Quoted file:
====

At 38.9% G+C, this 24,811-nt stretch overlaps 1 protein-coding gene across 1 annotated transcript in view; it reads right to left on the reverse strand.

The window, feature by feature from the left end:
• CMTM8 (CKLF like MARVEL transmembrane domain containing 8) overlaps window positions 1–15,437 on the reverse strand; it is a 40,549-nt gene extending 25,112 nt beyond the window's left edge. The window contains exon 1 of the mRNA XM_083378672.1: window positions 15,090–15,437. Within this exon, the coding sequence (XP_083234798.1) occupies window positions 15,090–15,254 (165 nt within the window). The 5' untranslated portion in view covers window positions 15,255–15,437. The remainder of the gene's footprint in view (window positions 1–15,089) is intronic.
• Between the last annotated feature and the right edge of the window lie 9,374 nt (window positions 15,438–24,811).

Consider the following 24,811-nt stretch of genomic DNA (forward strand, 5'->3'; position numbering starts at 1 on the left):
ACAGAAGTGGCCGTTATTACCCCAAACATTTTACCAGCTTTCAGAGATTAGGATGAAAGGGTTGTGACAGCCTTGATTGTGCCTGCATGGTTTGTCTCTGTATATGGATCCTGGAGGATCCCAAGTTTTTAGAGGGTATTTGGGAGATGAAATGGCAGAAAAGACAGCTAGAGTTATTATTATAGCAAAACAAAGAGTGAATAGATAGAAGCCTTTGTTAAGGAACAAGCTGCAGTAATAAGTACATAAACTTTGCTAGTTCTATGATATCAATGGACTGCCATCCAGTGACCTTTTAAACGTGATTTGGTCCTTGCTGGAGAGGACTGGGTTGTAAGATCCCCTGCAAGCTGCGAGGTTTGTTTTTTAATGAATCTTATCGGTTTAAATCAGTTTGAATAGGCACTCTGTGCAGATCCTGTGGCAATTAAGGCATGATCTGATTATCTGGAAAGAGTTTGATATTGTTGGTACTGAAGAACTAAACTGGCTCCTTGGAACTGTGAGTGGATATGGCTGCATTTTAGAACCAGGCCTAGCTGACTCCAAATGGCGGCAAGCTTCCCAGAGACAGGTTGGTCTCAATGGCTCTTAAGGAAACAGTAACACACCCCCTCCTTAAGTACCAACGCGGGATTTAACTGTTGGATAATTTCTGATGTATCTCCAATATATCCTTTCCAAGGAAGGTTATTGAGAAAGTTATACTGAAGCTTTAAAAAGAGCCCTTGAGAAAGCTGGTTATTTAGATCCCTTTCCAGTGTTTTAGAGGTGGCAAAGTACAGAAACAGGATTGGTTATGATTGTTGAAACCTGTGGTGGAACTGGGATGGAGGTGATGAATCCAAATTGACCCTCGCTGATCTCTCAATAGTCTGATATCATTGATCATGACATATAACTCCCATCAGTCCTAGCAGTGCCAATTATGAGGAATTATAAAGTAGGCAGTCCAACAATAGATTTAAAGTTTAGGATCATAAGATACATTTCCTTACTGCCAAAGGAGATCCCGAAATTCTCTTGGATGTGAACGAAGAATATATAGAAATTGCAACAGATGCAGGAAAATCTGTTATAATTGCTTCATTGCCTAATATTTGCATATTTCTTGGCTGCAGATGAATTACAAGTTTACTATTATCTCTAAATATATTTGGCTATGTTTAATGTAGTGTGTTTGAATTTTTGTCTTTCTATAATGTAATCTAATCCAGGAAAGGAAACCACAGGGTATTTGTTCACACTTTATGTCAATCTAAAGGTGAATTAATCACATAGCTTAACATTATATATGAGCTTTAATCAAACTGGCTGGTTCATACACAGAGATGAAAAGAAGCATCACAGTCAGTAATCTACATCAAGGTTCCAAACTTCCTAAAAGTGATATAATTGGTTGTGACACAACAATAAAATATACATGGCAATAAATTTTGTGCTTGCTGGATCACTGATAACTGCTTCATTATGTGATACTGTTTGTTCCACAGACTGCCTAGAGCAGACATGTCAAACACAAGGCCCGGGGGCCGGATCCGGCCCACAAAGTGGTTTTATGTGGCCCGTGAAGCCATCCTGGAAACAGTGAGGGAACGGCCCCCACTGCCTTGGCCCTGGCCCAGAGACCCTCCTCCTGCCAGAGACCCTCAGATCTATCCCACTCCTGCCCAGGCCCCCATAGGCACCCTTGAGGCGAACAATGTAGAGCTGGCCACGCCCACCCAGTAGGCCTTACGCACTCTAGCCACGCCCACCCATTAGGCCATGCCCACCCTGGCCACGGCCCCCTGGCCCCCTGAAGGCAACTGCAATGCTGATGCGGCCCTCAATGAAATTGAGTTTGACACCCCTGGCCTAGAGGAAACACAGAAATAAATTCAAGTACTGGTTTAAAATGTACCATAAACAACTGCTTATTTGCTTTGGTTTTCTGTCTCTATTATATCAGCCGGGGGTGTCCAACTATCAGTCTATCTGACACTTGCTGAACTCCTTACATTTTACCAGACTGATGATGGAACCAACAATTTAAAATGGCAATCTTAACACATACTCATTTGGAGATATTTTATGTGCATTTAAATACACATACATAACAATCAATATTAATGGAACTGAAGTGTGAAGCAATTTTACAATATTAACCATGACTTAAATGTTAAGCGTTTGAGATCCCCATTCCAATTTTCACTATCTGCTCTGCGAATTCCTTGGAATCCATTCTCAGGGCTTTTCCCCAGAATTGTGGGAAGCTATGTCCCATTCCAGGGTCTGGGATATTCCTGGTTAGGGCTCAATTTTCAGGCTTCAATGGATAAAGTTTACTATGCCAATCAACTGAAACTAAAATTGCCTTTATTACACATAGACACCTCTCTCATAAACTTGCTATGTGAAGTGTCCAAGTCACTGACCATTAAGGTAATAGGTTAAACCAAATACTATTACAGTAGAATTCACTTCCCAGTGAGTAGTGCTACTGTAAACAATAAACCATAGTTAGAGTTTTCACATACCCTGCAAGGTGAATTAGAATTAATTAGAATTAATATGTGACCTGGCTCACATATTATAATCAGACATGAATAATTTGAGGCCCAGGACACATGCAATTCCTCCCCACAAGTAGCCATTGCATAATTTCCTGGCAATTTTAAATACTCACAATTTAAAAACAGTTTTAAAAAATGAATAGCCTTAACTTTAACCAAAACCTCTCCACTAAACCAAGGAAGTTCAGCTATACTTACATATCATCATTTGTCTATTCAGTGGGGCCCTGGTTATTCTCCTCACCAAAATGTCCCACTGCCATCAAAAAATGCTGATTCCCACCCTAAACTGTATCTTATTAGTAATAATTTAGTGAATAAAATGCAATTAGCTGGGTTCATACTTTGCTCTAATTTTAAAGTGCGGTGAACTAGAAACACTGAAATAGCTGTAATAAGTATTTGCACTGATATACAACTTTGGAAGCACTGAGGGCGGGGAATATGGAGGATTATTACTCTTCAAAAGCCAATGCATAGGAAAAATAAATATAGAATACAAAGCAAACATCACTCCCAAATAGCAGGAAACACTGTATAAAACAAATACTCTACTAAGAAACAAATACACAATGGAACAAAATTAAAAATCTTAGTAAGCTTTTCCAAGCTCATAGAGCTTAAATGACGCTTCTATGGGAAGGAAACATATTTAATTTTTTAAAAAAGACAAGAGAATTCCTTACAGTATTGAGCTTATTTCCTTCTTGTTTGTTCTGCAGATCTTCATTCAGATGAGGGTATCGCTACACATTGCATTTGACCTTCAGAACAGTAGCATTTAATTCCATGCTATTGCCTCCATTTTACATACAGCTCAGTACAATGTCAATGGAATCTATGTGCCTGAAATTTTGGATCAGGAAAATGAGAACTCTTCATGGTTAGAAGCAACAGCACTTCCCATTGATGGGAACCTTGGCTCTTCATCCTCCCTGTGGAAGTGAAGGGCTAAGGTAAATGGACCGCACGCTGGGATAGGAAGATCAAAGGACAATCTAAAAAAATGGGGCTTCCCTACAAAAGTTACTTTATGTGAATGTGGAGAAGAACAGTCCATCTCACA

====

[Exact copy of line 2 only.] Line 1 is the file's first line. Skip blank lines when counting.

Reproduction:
The window, feature by feature from the left end: